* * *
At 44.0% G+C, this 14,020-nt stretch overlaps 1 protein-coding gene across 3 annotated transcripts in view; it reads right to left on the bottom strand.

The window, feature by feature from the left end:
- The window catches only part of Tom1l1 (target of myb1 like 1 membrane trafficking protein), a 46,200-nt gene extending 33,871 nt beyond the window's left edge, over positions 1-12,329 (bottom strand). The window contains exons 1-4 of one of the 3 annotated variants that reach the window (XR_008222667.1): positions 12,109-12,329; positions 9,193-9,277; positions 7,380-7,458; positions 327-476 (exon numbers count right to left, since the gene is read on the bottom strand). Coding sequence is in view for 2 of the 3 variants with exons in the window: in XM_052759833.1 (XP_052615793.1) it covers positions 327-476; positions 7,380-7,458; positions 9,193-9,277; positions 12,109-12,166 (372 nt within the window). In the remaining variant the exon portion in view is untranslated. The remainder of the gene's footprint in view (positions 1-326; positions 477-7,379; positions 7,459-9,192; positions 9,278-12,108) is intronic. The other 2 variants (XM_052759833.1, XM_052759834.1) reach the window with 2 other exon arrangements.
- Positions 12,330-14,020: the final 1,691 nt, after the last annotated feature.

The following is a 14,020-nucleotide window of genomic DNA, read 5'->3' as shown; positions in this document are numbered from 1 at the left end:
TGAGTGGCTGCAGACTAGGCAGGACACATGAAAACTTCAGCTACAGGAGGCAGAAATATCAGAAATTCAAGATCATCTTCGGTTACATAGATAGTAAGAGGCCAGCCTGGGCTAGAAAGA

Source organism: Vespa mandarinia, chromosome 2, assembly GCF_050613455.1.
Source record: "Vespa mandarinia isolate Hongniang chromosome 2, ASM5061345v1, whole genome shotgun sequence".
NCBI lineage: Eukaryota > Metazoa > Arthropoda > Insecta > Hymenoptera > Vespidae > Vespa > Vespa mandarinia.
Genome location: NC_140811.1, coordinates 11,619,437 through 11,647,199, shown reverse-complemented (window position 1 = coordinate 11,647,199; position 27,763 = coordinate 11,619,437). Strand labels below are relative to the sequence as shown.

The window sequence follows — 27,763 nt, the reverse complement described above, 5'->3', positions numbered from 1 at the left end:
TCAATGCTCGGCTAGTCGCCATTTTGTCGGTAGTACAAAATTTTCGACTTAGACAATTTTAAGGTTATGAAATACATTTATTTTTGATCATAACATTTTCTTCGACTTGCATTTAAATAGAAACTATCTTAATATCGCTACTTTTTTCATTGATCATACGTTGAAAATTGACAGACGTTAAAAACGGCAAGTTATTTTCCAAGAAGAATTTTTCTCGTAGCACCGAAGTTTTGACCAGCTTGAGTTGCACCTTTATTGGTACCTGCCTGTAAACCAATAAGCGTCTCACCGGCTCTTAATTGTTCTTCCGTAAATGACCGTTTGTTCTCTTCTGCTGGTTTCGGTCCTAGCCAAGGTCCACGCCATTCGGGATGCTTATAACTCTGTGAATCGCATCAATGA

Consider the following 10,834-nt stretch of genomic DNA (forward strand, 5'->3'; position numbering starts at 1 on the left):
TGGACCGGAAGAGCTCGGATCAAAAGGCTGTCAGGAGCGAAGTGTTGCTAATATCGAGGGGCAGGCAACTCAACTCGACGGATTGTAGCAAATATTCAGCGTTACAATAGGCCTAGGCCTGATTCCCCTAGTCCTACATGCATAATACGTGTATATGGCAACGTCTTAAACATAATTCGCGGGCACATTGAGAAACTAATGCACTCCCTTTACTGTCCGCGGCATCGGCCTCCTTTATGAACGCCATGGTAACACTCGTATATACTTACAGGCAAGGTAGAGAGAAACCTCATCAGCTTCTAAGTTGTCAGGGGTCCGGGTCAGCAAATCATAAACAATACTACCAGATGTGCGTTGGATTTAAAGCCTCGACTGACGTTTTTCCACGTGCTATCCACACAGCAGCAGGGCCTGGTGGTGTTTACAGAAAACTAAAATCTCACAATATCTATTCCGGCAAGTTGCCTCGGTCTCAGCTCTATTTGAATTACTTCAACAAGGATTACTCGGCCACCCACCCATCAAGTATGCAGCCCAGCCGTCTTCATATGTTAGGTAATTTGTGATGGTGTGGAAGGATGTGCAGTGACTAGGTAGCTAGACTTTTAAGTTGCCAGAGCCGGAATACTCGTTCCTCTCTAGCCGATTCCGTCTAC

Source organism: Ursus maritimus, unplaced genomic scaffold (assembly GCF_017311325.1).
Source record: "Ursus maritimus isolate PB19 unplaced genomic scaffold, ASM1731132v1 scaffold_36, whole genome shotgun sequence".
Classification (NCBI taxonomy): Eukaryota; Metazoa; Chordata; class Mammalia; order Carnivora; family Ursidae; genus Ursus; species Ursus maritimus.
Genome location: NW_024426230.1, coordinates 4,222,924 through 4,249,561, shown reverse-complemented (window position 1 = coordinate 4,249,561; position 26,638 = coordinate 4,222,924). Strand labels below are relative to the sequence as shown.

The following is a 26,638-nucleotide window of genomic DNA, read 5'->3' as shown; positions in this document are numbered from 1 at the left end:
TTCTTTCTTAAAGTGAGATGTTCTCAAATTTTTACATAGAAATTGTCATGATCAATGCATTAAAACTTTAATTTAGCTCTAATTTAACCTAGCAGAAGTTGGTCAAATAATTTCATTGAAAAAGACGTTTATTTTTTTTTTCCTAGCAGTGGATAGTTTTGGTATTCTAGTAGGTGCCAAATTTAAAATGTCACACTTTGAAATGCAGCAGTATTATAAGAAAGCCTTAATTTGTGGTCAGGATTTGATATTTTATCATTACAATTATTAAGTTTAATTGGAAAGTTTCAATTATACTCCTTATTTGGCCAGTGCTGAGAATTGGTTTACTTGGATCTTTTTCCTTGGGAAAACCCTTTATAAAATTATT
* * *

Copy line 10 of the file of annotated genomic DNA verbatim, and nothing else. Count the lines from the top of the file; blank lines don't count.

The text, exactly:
Genome location: NC_140811.1, coordinates 11,619,437 through 11,647,199, shown reverse-complemented (window position 1 = coordinate 11,647,199; position 27,763 = coordinate 11,619,437). Strand labels below are relative to the sequence as shown.